UK retail property giant Intu on Friday said talks with its lenders had failed to reach an agreement to save it from falling into administration.
The shopping centre owner, which also runs Lakeside in Essex, had previously warned that its centres across the UK may have to close if it calls in administrators.
As a result of the impact of the COVID-19 crisis on shopping centres, which were forced to close for nearly three months amid the lockdown, the business is likely to fail these covenant tests.
Intu employs about 3,000 staff across the UK, while a further 102,000 work for the shops within its shopping centres.
In a statement released today, Intu said: “Discussions have continued with the intu Group’s creditors in relation to the terms of standstill-based agreements. Unfortunately, insufficient alignment and agreement has been achieved on such terms.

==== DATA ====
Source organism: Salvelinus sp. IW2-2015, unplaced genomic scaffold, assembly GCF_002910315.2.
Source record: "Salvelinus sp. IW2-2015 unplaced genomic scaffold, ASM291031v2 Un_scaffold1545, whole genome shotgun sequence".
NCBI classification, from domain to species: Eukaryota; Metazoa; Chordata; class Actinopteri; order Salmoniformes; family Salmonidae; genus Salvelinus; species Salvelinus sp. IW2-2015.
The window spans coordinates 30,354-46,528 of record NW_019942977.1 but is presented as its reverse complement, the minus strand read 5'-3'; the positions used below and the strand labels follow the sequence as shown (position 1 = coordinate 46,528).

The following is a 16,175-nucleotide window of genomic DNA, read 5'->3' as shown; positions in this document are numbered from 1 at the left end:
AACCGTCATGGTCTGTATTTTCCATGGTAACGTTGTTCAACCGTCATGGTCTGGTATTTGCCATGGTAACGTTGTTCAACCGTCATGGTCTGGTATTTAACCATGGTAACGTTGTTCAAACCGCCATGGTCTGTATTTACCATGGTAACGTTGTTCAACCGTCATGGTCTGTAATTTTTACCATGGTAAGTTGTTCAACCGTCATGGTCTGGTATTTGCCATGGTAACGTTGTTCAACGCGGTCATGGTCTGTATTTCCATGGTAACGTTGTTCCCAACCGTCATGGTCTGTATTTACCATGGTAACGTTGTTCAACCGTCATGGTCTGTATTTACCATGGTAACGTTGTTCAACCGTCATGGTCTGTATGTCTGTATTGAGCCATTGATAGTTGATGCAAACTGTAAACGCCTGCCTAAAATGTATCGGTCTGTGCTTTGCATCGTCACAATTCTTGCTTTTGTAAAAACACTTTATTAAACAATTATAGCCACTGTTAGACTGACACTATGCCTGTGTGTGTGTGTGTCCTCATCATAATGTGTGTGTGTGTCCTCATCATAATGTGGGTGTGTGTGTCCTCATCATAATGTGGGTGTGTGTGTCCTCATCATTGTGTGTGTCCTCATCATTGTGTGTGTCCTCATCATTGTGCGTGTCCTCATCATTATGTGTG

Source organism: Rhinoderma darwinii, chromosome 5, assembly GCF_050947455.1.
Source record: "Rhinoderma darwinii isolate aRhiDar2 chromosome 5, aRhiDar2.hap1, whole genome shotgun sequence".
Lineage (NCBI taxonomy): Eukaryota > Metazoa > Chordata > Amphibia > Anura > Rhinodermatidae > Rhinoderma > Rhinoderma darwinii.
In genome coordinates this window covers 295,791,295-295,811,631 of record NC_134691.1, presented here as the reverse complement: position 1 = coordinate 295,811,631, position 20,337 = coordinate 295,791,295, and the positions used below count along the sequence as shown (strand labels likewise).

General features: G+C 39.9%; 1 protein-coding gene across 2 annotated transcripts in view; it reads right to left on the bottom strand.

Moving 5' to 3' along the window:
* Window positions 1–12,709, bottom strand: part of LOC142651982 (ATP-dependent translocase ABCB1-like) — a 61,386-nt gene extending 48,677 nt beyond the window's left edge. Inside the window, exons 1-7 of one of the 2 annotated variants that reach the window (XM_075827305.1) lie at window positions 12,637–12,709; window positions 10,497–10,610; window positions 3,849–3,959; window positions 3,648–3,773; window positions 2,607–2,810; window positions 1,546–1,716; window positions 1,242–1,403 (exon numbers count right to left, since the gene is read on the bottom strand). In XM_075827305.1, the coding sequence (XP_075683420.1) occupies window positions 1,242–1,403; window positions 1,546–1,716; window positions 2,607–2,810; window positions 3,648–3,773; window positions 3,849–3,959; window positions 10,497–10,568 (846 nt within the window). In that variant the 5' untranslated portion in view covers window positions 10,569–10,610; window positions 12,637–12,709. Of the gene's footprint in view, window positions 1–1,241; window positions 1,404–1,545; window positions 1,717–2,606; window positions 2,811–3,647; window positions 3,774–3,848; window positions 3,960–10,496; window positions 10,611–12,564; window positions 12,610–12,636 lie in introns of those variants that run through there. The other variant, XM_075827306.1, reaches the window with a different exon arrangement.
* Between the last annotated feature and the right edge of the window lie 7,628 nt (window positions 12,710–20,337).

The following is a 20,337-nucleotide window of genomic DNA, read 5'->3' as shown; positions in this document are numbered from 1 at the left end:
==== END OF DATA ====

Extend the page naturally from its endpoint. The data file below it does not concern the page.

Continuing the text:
“The Board is therefore considering the position of intu with a view to protecting the interests of its stakeholders. This is likely to involve the appointment of administrators. A further announcement will be made as soon as possible.”
Intu was hoping to arrange a so-called standstill agreement on terms of up to 18 months, but had previously assumed it is unlikely to be more than 15 months.
It is also due for updated valuations of its shopping centres this month, which could lead to it breach lending agreements.
It emerged earlier this month that KPMG had been appointed to make contingency plans for intu’s administration.
The retail landlord said the crisis heavily impacted its ability to secure rent payments in March, with some retailers choosing not to pay rents.
Some retailers have also collapsed into administration or confirmed that they will permanently shut stores in the aftermath of the crisis.
Intu was already under financial pressure as it came into the coronavirus pandemic, selling properties in the UK and Spain in recent years to help prop up its finances.